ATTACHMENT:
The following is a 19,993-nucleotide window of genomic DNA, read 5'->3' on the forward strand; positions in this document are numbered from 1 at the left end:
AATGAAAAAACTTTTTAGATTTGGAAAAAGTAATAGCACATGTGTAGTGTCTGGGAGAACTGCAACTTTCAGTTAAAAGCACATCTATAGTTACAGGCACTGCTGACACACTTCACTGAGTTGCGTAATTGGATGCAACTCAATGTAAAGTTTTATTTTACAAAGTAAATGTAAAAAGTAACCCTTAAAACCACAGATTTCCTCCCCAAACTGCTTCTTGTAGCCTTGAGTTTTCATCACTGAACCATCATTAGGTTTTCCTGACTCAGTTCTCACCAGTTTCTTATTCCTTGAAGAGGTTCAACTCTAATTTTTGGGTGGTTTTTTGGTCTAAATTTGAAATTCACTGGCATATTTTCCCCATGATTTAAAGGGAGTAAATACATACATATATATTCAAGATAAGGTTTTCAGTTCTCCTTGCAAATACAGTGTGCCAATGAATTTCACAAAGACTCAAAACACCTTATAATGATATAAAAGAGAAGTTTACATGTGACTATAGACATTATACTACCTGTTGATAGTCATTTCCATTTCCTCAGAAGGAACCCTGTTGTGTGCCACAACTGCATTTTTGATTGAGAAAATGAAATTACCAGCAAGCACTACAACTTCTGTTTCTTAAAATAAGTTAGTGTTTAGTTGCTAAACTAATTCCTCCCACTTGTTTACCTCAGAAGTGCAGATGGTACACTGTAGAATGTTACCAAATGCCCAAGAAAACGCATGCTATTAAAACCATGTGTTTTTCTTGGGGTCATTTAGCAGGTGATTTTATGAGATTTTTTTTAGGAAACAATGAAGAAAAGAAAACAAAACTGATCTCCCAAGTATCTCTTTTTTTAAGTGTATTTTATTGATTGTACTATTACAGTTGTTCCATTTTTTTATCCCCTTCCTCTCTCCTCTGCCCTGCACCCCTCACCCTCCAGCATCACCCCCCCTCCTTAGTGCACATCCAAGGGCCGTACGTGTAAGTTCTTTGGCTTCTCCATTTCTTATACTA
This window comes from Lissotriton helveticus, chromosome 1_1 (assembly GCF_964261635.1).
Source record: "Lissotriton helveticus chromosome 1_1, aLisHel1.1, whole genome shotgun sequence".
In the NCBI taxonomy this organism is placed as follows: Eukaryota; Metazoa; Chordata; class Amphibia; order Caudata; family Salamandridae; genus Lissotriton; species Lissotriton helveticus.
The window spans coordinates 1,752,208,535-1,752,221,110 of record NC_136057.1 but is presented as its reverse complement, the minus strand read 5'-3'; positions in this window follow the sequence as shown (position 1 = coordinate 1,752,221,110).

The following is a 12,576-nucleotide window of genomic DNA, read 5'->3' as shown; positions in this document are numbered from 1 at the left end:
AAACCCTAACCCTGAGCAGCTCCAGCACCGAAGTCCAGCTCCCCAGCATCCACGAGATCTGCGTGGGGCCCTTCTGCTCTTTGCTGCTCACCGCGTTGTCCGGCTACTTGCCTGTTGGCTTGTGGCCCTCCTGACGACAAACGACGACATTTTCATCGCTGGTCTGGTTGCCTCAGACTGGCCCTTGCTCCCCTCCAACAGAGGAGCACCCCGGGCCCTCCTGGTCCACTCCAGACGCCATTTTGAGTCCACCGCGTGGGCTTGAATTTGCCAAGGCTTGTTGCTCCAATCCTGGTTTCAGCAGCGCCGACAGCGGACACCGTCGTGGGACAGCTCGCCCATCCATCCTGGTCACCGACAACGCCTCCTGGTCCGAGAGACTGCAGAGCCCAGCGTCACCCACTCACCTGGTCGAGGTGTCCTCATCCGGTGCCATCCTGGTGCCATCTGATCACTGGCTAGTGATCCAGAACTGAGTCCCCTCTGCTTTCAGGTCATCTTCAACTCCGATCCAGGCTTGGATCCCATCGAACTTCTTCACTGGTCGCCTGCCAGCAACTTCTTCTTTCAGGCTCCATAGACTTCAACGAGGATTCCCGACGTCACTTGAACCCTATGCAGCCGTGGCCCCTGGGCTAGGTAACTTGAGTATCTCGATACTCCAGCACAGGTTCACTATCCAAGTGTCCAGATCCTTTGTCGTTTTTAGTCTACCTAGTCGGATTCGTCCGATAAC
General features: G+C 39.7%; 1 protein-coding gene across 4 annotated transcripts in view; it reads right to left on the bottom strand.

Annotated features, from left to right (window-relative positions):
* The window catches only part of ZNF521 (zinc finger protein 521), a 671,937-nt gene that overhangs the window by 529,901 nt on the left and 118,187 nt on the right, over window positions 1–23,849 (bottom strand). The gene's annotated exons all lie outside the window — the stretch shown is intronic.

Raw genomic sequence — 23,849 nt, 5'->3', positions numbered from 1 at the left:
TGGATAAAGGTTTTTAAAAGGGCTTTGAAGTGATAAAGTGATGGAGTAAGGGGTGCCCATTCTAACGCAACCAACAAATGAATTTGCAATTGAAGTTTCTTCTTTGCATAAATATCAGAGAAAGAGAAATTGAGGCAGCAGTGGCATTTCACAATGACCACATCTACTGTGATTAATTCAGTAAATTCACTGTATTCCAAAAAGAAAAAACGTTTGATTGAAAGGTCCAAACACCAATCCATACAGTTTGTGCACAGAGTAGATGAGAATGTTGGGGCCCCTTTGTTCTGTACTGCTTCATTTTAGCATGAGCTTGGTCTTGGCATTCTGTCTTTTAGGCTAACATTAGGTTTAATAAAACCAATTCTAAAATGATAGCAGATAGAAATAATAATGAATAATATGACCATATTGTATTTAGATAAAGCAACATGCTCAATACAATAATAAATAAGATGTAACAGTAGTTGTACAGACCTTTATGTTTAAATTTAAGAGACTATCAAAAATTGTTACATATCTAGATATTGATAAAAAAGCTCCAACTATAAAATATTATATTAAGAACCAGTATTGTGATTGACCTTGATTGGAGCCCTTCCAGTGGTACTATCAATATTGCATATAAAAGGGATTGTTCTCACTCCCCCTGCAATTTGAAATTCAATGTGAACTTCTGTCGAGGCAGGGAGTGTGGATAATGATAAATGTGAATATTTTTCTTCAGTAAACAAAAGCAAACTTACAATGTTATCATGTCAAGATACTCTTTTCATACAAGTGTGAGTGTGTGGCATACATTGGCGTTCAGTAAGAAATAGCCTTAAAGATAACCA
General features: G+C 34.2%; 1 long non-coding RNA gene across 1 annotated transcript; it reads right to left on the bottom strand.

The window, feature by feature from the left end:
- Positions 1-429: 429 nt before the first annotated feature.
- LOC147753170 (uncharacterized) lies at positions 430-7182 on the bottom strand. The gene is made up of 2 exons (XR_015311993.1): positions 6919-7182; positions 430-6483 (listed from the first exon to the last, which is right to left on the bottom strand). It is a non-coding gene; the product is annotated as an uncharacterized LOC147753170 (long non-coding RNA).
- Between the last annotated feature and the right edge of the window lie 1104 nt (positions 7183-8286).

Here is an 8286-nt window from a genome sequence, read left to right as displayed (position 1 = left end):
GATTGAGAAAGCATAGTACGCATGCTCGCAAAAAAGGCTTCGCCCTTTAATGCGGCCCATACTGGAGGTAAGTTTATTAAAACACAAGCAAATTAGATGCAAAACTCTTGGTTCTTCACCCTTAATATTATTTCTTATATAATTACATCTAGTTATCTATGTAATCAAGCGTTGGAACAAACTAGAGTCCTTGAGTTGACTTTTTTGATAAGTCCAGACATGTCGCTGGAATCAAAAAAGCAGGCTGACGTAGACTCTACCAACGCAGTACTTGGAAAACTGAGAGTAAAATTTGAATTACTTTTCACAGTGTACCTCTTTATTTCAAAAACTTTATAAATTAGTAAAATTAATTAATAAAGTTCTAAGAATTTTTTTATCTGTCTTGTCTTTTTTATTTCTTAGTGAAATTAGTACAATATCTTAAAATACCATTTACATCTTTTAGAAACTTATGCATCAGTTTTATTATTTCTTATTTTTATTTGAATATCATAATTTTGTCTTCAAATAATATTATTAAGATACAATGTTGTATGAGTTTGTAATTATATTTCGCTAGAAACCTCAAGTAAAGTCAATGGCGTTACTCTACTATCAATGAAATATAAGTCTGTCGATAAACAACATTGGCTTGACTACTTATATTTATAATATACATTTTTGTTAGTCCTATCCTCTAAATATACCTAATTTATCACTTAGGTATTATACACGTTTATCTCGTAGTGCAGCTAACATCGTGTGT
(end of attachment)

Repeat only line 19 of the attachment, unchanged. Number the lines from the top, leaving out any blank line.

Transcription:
Here is an 8286-nt window from a genome sequence, read left to right as displayed (position 1 = left end):